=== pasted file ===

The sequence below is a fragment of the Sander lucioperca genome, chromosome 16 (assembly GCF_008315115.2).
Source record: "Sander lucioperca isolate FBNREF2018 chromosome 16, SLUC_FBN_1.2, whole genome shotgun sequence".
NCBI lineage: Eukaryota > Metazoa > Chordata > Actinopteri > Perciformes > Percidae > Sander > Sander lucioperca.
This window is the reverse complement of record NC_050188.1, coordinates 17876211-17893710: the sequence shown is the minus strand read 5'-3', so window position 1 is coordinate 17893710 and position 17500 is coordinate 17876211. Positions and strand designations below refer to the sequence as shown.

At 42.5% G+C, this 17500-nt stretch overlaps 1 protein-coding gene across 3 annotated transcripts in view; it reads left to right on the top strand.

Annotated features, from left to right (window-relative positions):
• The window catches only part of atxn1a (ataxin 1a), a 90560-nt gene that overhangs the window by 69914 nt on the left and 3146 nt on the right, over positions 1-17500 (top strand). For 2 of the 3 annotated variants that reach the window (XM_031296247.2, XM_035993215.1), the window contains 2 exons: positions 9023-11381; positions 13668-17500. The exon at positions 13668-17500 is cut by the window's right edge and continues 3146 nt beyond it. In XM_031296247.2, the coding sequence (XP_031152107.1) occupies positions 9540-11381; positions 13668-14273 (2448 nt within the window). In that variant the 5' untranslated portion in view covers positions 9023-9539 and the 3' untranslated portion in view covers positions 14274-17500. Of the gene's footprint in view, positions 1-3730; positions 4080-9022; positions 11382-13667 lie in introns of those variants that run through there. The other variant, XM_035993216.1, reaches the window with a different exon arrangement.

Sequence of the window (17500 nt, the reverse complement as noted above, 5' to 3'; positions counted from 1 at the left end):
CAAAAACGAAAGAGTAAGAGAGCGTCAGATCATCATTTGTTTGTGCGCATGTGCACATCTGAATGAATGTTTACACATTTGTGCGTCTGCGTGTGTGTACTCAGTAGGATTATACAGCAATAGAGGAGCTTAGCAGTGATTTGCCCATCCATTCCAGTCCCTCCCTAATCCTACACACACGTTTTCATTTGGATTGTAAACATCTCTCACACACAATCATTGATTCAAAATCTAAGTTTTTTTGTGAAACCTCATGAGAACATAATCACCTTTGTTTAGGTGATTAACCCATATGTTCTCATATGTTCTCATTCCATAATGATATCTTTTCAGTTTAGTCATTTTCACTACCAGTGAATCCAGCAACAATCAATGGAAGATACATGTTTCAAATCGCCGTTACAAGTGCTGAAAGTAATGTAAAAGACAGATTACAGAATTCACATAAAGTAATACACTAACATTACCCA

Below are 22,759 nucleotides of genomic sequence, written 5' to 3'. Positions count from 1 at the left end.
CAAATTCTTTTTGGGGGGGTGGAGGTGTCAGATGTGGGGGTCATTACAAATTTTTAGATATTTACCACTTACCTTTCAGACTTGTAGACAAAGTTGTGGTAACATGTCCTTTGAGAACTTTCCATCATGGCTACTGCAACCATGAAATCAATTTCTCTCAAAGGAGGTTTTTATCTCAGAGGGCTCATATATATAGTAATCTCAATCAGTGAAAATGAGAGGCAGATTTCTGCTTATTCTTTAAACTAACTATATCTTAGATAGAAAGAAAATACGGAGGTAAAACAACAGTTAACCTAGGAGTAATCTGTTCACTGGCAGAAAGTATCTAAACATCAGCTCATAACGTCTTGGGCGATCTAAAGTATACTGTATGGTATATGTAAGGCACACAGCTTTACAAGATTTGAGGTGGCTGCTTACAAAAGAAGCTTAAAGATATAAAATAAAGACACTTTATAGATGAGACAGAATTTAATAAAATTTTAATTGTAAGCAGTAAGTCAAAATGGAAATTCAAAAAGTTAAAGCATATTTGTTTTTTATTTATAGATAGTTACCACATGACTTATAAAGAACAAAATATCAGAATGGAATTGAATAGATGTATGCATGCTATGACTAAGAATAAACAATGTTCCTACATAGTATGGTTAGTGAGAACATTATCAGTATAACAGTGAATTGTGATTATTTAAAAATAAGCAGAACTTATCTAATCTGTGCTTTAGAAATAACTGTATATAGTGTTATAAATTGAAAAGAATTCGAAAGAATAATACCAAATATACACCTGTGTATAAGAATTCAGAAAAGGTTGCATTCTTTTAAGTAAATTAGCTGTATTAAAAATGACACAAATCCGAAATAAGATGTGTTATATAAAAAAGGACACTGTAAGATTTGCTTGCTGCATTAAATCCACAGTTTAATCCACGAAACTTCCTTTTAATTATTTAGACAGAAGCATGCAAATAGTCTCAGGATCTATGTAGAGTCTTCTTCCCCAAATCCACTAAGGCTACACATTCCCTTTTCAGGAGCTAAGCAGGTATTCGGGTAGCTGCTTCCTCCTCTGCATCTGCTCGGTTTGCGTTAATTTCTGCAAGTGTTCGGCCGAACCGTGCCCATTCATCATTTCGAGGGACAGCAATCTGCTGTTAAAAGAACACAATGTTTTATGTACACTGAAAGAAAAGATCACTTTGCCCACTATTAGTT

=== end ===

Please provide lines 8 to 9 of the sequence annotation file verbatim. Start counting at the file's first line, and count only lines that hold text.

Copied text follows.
Sequence of the window (17500 nt, the reverse complement as noted above, 5' to 3'; positions counted from 1 at the left end):
CAAAAACGAAAGAGTAAGAGAGCGTCAGATCATCATTTGTTTGTGCGCATGTGCACATCTGAATGAATGTTTACACATTTGTGCGTCTGCGTGTGTGTACTCAGTAGGATTATACAGCAATAGAGGAGCTTAGCAGTGATTTGCCCATCCATTCCAGTCCCTCCCTAATCCTACACACACGTTTTCATTTGGATTGTAAACATCTCTCACACACAATCATTGATTCAAAATCTAAGTTTTTTTGTGAAACCTCATGAGAACATAATCACCTTTGTTTAGGTGATTAACCCATATGTTCTCATATGTTCTCATTCCATAATGATATCTTTTCAGTTTAGTCATTTTCACTACCAGTGAATCCAGCAACAATCAATGGAAGATACATGTTTCAAATCGCCGTTACAAGTGCTGAAAGTAATGTAAAAGACAGATTACAGAATTCACATAAAGTAATACACTAACATTACCCA